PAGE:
We begin with the St Augustine's Gospels, which predate Canterbury Cathedral as they were written in the sixth century. Given to St Augustine by Pope Gregory the Great, the images are suffused with warm tones of terracotta and link seventh-century Canterbury to the culture of Mediterranean Late Antiquity. Classical Christian civilisation links recur in the Byzantine and Italian elements in the design of a set of Gospels called Codex Aureus, probably made in Canterbury c750. It has alternate plain and glorious purple folios written in gold ink to emulate splendid imperial manuscripts. The book has ninth-century Anglo-Saxon marginalia stating that it was stolen in a Viking raid and some hundred years later was ransomed and restored to the Cathedral.
St Dunstan, Archbishop of Canterbury from 959-988, encouraged the Christ Church brethren to produce splendid liturgical books, such as the beautiful Bosworth Psalter. This book contained new continental hymns for Benedictine monks, an indication that the Cathedral brethren were now regular monks rather than secular clergy. The frequent Viking raids of this time culminated in the sack of Canterbury and martyrdom of Archbishop St Alphege in 1011. Later in the 11th century, the Norman Conquest was followed at Christ Church by a disastrous fire in 1067 and the appointment of the first Norman Archbishop, Lanfranc, in 1070, followed by his pupil Anselm in 1093. Both archbishops led ambitious programmes of monastic renewal and education linked to book production, some in Eadmer's distinctive 'prickly' script, the forerunner of Gothic lettering.
St Anselm's own works were collected into a single impressive volume, now Oxford Bodleian Library 271, in around 1114. However, the manuscript that sums up 12th-century Canterbury is the Canterbury Psalter. Dated to c1160, this is a tri-lingual psalter in exquisite Romanesque style. It contains a unique plan of the Priory (Abbot Wibert's Waterworks Drawing) and a scribal portrait of Eadwine 'prince of scribes'. This book reveals how the Priory looked, thought, prayed and sang in the days of Anselm and of Becket. Becket's martyrdom in 1170 led to floods of pilgrims drawn by reports of miracles, while another calamitous fire 1174 inspired ambitious rebuilding.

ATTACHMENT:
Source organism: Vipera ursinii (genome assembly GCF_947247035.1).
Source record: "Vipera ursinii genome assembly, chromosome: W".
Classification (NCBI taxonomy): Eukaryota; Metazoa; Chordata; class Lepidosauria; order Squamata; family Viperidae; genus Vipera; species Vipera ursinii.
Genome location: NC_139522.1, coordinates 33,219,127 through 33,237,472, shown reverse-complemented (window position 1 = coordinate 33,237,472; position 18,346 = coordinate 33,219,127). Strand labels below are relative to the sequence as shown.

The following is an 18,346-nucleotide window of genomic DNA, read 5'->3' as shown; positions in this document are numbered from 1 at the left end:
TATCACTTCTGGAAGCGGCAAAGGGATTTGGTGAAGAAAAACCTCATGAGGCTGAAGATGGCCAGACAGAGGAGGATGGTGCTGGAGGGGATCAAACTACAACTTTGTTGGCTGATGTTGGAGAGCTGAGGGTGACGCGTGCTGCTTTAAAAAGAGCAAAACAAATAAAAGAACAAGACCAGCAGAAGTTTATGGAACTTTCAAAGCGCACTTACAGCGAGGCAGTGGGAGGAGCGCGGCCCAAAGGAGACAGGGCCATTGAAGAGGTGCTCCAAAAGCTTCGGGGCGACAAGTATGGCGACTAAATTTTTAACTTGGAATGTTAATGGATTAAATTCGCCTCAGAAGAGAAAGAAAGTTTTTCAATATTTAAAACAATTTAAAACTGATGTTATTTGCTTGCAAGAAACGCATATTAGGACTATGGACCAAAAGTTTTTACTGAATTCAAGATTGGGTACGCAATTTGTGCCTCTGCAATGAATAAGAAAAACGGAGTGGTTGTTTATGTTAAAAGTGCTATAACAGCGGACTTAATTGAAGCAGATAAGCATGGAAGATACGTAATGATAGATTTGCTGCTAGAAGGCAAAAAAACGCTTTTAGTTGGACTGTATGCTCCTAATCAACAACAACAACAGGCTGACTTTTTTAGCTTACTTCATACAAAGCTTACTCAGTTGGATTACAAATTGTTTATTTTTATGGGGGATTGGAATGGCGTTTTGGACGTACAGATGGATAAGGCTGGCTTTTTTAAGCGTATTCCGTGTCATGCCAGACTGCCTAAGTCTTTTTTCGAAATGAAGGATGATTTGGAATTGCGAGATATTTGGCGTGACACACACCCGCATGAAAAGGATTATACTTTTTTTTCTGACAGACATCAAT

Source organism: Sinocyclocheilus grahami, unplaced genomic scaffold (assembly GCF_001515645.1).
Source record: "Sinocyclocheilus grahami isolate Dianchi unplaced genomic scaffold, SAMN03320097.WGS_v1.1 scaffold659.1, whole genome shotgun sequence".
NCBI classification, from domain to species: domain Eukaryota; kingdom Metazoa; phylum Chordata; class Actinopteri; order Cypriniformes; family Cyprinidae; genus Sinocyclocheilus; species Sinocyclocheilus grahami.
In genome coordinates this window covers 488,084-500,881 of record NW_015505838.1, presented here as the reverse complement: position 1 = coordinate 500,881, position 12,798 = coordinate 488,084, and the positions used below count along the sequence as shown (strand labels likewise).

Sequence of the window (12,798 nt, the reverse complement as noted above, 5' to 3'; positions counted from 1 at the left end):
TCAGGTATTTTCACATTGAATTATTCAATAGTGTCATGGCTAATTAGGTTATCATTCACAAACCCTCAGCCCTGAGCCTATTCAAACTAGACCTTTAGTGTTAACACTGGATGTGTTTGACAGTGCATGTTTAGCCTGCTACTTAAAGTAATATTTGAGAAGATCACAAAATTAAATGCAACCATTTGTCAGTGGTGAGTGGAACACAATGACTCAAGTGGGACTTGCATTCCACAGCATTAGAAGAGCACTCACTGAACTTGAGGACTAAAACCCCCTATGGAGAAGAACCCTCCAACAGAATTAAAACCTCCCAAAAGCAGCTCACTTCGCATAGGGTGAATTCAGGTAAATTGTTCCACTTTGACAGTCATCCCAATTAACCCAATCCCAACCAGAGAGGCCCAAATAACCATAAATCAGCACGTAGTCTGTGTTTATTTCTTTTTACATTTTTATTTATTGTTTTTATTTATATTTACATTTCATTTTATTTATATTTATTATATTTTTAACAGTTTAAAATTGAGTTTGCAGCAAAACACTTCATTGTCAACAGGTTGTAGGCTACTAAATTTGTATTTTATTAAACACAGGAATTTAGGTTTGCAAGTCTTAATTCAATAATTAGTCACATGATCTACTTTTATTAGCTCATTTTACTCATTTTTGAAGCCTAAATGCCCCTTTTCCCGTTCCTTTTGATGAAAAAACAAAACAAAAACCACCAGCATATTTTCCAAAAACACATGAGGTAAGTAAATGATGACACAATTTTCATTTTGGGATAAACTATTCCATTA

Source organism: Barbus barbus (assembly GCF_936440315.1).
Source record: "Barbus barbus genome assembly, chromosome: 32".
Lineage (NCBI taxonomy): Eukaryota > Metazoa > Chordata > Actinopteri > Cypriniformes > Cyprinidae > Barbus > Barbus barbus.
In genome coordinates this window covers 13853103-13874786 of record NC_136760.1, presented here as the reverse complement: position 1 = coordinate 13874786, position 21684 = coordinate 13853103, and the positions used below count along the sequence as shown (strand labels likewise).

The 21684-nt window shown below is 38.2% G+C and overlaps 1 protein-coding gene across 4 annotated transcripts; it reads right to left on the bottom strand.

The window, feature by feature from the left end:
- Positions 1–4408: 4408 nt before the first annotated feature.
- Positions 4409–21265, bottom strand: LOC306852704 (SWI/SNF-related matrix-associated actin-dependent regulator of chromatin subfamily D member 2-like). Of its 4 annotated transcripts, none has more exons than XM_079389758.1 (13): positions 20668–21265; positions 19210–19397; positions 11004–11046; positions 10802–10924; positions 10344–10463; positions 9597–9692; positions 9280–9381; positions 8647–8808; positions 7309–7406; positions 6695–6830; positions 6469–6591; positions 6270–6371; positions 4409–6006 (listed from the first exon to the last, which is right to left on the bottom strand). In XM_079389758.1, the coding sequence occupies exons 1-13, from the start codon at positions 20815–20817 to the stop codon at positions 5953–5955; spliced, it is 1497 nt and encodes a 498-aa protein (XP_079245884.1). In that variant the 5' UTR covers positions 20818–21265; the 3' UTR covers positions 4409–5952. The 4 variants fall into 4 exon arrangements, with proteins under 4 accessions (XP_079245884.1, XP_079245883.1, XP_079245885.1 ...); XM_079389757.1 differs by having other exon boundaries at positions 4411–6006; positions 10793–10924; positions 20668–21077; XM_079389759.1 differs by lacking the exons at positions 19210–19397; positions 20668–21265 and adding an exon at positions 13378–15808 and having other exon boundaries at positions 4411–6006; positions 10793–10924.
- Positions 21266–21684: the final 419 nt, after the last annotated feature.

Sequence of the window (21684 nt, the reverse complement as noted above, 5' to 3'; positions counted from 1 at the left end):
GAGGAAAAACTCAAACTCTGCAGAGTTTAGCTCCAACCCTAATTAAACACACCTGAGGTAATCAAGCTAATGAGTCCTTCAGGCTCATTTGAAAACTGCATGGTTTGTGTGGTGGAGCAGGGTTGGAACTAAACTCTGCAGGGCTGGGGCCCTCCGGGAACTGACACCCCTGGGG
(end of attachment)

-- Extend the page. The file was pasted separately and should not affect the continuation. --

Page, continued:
Two early 13th-century Christ Church psalters form a contrast: the Little Canterbury Psalter Paris (BnF MS lat. 770) in sombre shades gave an oblique critique of John's kingship, while the Ashmole Psalter boasts a much more positive, warmly coloured decorative pattern, and was possibly a gift from St Augustine's Abbey to Christ Church monks returning from exile during John's reign.
The 14th-century Obit Book (BL Arundel 68) records the day and month (but not the year) when monks and others connected to the Cathedral died. This book includes a fine decorated initial featuring the crest of their wealthy patroness, Lady Joan de Mohun. In the 15th century, John Stone's Chronicle reveals the monks' lives during the Wars of the Roses. Finally, on the cusp of the 16th century, Thomas Wade, another Cathedral monk, wrote a verse Life of Thomas Becket , proof of the liveliness of Becket's cult. This theme of martyrdom is made more poignant by Archbishop Thomas Cranmer's signature on its first page, yet another martyred Archbishop of Canterbury.
Dr Diane Heath is a research fellow in the Centre for Kent History and Heritage at Canterbury Christ Church University.
The Hospital of St Thomas the Martyr, Eastbridge